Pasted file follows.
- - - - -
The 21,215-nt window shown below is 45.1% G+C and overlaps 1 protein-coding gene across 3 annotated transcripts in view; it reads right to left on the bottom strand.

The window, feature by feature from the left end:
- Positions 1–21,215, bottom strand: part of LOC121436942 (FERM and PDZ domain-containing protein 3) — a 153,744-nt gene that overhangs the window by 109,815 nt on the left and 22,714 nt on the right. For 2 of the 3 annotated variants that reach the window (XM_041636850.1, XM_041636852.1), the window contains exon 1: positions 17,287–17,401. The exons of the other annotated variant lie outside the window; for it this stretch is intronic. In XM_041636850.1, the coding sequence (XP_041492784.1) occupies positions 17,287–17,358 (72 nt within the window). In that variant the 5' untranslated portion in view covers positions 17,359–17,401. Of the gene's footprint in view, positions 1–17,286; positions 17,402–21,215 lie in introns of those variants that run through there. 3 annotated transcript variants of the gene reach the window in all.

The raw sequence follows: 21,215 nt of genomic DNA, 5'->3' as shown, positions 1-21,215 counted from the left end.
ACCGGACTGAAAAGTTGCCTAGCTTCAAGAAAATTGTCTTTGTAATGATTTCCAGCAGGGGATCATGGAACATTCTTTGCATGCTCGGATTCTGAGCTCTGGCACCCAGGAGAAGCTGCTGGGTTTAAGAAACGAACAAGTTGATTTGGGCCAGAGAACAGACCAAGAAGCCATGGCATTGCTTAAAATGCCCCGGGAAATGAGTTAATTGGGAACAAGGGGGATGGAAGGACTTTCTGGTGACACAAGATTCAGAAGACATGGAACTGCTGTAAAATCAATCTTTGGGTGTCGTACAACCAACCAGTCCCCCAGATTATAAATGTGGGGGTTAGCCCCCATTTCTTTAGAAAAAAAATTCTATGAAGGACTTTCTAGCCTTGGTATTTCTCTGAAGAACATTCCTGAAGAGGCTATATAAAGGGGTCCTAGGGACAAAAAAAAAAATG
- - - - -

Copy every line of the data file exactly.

The 21,215-nt window shown below is 45.1% G+C and overlaps 1 protein-coding gene across 3 annotated transcripts in view; it reads right to left on the bottom strand.

The window, feature by feature from the left end:
- Positions 1–21,215, bottom strand: part of LOC121436942 (FERM and PDZ domain-containing protein 3) — a 153,744-nt gene that overhangs the window by 109,815 nt on the left and 22,714 nt on the right. For 2 of the 3 annotated variants that reach the window (XM_041636850.1, XM_041636852.1), the window contains exon 1: positions 17,287–17,401. The exons of the other annotated variant lie outside the window; for it this stretch is intronic. In XM_041636850.1, the coding sequence (XP_041492784.1) occupies positions 17,287–17,358 (72 nt within the window). In that variant the 5' untranslated portion in view covers positions 17,359–17,401. Of the gene's footprint in view, positions 1–17,286; positions 17,402–21,215 lie in introns of those variants that run through there. 3 annotated transcript variants of the gene reach the window in all.

The raw sequence follows: 21,215 nt of genomic DNA, 5'->3' as shown, positions 1-21,215 counted from the left end.
ACCGGACTGAAAAGTTGCCTAGCTTCAAGAAAATTGTCTTTGTAATGATTTCCAGCAGGGGATCATGGAACATTCTTTGCATGCTCGGATTCTGAGCTCTGGCACCCAGGAGAAGCTGCTGGGTTTAAGAAACGAACAAGTTGATTTGGGCCAGAGAACAGACCAAGAAGCCATGGCATTGCTTAAAATGCCCCGGGAAATGAGTTAATTGGGAACAAGGGGGATGGAAGGACTTTCTGGTGACACAAGATTCAGAAGACATGGAACTGCTGTAAAATCAATCTTTGGGTGTCGTACAACCAACCAGTCCCCCAGATTATAAATGTGGGGGTTAGCCCCCATTTCTTTAGAAAAAAAATTCTATGAAGGACTTTCTAGCCTTGGTATTTCTCTGAAGAACATTCCTGAAGAGGCTATATAAAGGGGTCCTAGGGACAAAAAAAAAAATG